We need to have those conversations…


The case of the missing school girl who appears to have run off to another country with her teacher this week has really made me think. Hearing the news on the radio and seeing her picture in the papers as I’ve been out and about has really struck a chord as I’m a parent to 3 young boys. I wondered how on earth any parent could cope if this were to happen to them; how would I? As the week has progressed we are hearing more details of the case, how the school were aware of the ‘relationship’ and how it was under investigation. Maybe this was the cause of the sudden disappearance of them both we’re not quite sure but at least there could be a possible reason and we hope that she is safe.

I was in the kitchen yesterday buttering bread whilst Ollie was stirring the beans and the radio was on. During the news break there began a heartfelt plea from the mother of the girl to ask her to get in touch, that she loved her and she wasn’t in trouble. You could hear the distress with each word as she desperately tried to stop herself from crying knowing this could be her only chance for her daughter to hear her. I was getting emotional and when she had finished I turned to Ollie and said that there would be nothing he could tell me that would mean I wouldn’t want to see him again. I told him that even in the toughest of times when he thinks we’ll be cross with him that he can always turn to Hubbie and I. I told him I would love him no matter what and I explained that this mother was asking for her missing daughter to come home. I said that we could clearly hear how much she loved her daughter. We then had a chat about running away and why people do. I said it’s because they could have something that’s so awful that they can’t face it, they are in danger at home or they need to get away from something. We talked about him talking to us about all the nasty bits in life as well as the good bits and it’s true but it took this poor mother’s distress for me to realise that.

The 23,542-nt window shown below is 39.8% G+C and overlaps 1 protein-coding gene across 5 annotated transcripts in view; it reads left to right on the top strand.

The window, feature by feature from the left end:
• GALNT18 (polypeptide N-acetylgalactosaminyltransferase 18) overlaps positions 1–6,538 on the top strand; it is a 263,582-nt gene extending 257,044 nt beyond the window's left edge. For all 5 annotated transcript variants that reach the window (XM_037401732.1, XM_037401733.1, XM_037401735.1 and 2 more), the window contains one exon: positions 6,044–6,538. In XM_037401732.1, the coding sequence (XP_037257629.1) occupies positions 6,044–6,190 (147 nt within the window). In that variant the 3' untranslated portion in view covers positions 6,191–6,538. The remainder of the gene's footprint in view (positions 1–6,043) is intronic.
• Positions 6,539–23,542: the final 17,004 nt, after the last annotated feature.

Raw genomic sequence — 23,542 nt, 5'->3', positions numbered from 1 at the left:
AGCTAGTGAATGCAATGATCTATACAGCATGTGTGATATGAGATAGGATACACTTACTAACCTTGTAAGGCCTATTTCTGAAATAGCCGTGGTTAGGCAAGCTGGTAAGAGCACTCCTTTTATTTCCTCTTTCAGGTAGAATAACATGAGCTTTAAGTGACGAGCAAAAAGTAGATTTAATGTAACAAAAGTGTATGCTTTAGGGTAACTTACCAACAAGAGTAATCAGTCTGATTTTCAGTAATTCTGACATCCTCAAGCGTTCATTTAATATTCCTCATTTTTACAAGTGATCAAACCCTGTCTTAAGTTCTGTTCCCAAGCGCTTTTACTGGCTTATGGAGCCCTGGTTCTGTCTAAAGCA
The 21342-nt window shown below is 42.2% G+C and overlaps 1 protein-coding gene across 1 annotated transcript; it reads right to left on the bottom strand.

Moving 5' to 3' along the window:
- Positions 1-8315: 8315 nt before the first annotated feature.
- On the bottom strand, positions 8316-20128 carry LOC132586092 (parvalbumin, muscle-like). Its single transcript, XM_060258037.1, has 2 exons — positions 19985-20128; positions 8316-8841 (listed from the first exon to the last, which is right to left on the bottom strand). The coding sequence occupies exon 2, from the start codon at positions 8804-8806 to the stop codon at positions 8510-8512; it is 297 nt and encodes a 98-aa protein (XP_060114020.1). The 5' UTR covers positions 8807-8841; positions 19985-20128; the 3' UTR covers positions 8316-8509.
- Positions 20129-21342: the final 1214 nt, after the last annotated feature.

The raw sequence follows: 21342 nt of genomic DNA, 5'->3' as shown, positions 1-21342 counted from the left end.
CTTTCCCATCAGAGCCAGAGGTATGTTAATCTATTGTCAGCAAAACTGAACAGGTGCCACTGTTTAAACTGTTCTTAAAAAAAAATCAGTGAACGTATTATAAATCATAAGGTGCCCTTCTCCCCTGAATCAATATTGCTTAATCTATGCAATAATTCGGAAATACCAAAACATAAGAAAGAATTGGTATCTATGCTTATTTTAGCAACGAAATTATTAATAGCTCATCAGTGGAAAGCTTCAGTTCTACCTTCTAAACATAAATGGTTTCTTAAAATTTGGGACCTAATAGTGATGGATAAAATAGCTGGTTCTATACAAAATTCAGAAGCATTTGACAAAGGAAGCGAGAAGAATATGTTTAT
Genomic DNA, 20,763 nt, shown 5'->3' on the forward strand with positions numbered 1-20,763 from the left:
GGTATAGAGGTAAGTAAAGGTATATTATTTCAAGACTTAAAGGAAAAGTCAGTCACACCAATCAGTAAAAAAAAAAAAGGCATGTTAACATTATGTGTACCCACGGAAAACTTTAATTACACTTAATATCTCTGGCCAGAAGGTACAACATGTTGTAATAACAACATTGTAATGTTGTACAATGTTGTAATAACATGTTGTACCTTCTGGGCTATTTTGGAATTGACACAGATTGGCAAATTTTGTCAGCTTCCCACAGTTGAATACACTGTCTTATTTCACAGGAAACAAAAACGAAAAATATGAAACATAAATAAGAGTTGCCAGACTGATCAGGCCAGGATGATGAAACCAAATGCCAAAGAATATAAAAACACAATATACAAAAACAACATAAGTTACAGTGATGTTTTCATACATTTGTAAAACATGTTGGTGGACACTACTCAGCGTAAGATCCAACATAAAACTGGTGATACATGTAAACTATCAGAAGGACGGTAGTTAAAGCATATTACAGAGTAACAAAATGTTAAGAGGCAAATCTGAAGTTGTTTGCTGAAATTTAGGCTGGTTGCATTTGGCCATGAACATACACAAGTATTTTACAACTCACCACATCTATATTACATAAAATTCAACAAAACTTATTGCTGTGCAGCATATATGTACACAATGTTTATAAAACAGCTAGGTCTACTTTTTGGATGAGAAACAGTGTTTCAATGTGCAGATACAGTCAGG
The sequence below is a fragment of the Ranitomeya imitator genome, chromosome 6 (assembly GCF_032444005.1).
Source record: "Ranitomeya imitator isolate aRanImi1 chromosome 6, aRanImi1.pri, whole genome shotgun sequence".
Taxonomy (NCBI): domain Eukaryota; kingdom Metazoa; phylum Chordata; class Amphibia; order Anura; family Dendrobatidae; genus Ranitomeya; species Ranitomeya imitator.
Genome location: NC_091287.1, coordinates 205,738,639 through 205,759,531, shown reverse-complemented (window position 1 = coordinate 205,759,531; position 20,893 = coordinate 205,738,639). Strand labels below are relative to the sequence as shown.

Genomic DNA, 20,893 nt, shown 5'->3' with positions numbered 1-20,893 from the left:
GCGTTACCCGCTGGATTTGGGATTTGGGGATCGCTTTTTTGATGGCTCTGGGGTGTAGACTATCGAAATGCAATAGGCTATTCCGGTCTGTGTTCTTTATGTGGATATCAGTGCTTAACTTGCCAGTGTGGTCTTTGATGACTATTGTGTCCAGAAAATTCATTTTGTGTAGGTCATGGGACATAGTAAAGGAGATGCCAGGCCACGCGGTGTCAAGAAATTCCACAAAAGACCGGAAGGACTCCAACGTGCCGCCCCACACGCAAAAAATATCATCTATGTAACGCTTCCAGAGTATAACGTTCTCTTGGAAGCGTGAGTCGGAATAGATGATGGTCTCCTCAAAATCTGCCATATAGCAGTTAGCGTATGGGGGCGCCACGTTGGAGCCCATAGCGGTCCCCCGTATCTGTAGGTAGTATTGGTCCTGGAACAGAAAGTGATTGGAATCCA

So much of parenting is unsaid. I love my children so they must know this…., Let’s not talk about strangers as this may frighten them, Let’s not talk about the dangers of the internet as it may never happen to them and so on. I must admit to being a bit of an ostrich about these things and not really facing up to them but this mother has shown me that sometimes the bad conversations have to happen just as much as they good. How is Ollie supposed to figure out that I will always love him? He’s 8 and I set firm boundaries and rules with consequences so when does this translate into ‘It doesn’t matter how bad things seems or what you have done I will always love you’. Maybe it doesn’t. Maybe it actually needs to be said…

I want to wrap my children in cotton wool and protect them from the wolf at the door and all the other nasties that are there to hurt them but in reality I can’t do that. In reality they will start to spend more time away from me and that’s where the real dangers lie. Not all older boys at skate parks are there purely just to skate, not all adults are trustworthy and to be believed at all times and sometimes things happen in life that maybe you didn’t mean to happen (or maybe you did) and you need to face up to the truth and be honest.